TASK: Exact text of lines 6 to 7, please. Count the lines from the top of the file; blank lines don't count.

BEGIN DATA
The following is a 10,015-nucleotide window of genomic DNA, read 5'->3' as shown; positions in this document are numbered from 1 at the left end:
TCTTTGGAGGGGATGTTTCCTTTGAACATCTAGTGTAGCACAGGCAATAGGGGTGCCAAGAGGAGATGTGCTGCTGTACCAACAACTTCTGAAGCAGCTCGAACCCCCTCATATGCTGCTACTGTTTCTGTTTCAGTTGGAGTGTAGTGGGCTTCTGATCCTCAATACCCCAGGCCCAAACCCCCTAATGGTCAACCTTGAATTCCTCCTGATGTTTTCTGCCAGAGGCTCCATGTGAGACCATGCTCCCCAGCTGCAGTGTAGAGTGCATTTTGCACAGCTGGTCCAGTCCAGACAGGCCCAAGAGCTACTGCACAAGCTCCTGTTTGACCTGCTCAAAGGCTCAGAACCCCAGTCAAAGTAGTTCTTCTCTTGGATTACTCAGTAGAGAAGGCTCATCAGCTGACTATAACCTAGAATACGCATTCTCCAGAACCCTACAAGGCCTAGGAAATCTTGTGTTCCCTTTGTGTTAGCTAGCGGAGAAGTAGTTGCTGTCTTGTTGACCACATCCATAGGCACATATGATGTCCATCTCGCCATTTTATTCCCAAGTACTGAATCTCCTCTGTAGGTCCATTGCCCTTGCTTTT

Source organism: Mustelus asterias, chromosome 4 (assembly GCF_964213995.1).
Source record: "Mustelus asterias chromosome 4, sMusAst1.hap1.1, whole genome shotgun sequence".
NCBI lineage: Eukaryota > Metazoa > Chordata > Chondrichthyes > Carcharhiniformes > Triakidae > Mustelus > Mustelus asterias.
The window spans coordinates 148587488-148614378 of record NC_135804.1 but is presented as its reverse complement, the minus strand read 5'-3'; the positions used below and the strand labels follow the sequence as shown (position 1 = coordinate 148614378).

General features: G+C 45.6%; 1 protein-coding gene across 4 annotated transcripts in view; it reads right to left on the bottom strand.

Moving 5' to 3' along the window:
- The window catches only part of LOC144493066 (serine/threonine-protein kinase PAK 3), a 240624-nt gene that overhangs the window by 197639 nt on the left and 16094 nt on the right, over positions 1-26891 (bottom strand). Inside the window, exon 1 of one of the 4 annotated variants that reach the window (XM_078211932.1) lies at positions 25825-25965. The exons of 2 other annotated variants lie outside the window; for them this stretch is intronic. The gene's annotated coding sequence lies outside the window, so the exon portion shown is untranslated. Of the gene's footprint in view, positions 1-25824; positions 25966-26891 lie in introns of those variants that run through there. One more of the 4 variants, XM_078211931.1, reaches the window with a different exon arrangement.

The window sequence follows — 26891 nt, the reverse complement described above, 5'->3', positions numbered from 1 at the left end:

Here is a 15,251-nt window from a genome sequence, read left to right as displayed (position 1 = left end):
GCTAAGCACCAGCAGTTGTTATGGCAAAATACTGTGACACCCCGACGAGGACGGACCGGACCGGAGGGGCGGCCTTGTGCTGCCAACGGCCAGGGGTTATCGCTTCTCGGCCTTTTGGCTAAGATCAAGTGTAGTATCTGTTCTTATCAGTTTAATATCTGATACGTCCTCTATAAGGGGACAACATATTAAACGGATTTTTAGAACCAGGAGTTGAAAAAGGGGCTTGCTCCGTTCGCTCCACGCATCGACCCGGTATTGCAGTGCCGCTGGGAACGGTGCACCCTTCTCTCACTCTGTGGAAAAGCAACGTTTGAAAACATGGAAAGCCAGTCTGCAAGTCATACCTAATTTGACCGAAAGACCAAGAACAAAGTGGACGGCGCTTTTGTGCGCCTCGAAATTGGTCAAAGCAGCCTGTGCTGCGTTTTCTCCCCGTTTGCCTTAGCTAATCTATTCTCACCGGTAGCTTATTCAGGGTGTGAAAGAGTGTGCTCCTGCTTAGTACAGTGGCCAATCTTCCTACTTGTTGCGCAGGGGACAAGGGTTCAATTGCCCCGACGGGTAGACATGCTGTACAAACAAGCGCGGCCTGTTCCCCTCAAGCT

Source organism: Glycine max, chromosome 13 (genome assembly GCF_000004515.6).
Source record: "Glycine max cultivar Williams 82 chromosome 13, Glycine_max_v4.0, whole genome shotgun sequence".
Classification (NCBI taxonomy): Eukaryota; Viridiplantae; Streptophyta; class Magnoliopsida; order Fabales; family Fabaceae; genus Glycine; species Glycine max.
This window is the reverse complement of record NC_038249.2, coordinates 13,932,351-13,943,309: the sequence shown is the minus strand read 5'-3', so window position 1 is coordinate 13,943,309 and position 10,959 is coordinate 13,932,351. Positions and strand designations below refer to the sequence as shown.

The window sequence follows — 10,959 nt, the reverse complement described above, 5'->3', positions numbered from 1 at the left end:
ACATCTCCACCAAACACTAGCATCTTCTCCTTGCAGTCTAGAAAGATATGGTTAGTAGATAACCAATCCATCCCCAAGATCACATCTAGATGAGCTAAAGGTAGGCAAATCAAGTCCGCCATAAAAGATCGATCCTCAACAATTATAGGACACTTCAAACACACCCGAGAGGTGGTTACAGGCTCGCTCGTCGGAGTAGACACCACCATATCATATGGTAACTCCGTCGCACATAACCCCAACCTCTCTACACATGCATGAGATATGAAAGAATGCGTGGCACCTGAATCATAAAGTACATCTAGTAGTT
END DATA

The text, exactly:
The window spans coordinates 148587488-148614378 of record NC_135804.1 but is presented as its reverse complement, the minus strand read 5'-3'; the positions used below and the strand labels follow the sequence as shown (position 1 = coordinate 148614378).

General features: G+C 45.6%; 1 protein-coding gene across 4 annotated transcripts in view; it reads right to left on the bottom strand.